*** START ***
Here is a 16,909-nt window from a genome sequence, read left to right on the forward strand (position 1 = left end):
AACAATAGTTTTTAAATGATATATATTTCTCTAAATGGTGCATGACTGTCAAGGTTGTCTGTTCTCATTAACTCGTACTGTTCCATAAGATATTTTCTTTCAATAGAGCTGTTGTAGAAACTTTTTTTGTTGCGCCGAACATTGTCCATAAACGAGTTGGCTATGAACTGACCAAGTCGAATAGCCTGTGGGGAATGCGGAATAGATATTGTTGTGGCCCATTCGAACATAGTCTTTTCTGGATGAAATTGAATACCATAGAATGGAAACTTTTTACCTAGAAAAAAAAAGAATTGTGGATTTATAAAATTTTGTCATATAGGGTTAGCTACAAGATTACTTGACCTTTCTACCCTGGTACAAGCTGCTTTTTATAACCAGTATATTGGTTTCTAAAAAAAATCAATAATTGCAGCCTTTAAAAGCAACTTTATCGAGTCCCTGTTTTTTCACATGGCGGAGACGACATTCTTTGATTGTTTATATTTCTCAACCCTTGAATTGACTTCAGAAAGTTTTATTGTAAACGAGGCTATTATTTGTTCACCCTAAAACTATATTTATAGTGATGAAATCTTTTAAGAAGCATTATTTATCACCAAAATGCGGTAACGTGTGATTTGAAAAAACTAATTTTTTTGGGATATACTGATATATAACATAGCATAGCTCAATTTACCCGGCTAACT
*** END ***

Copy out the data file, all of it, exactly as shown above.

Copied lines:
Here is a 16,909-nt window from a genome sequence, read left to right on the forward strand (position 1 = left end):
AACAATAGTTTTTAAATGATATATATTTCTCTAAATGGTGCATGACTGTCAAGGTTGTCTGTTCTCATTAACTCGTACTGTTCCATAAGATATTTTCTTTCAATAGAGCTGTTGTAGAAACTTTTTTTGTTGCGCCGAACATTGTCCATAAACGAGTTGGCTATGAACTGACCAAGTCGAATAGCCTGTGGGGAATGCGGAATAGATATTGTTGTGGCCCATTCGAACATAGTCTTTTCTGGATGAAATTGAATACCATAGAATGGAAACTTTTTACCTAGAAAAAAAAAGAATTGTGGATTTATAAAATTTTGTCATATAGGGTTAGCTACAAGATTACTTGACCTTTCTACCCTGGTACAAGCTGCTTTTTATAACCAGTATATTGGTTTCTAAAAAAAATCAATAATTGCAGCCTTTAAAAGCAACTTTATCGAGTCCCTGTTTTTTCACATGGCGGAGACGACATTCTTTGATTGTTTATATTTCTCAACCCTTGAATTGACTTCAGAAAGTTTTATTGTAAACGAGGCTATTATTTGTTCACCCTAAAACTATATTTATAGTGATGAAATCTTTTAAGAAGCATTATTTATCACCAAAATGCGGTAACGTGTGATTTGAAAAAACTAATTTTTTTGGGATATACTGATATATAACATAGCATAGCTCAATTTACCCGGCTAACT